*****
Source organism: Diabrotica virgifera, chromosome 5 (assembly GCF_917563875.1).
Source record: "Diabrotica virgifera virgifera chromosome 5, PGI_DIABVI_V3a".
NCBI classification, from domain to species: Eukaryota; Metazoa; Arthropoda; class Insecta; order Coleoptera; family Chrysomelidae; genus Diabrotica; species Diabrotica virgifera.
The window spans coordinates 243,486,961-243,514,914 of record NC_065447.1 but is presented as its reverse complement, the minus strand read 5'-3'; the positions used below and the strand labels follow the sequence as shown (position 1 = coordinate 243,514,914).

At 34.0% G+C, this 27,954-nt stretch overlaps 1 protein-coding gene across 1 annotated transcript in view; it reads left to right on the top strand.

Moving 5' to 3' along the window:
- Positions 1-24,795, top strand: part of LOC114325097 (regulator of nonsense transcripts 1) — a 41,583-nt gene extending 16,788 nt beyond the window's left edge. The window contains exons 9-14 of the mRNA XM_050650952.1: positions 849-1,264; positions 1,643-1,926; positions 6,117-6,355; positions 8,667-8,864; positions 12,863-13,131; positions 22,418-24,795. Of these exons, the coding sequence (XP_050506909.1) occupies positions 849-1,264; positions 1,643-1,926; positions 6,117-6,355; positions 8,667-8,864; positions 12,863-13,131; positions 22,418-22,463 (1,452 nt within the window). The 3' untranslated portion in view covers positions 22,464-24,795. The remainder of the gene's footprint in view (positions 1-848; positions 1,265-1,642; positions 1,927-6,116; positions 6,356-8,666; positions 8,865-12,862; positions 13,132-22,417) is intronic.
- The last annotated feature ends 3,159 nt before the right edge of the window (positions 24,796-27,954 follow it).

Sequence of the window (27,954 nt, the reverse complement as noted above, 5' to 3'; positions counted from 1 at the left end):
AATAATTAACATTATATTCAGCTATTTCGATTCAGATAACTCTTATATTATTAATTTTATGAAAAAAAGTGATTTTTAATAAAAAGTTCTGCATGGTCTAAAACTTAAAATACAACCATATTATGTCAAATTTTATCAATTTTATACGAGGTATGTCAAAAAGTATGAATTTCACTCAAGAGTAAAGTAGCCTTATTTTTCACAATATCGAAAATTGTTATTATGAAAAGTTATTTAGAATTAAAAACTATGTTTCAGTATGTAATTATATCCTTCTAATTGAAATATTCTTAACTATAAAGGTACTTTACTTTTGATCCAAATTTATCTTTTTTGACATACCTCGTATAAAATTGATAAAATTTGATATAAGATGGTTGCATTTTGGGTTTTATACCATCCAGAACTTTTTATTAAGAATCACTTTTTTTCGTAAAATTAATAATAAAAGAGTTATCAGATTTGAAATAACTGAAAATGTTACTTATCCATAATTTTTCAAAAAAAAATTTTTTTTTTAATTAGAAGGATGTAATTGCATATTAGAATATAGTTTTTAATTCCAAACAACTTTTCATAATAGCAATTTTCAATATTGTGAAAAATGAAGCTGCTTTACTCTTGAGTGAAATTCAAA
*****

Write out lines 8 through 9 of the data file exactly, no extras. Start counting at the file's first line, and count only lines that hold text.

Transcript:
- The last annotated feature ends 3,159 nt before the right edge of the window (positions 24,796-27,954 follow it).

Sequence of the window (27,954 nt, the reverse complement as noted above, 5' to 3'; positions counted from 1 at the left end):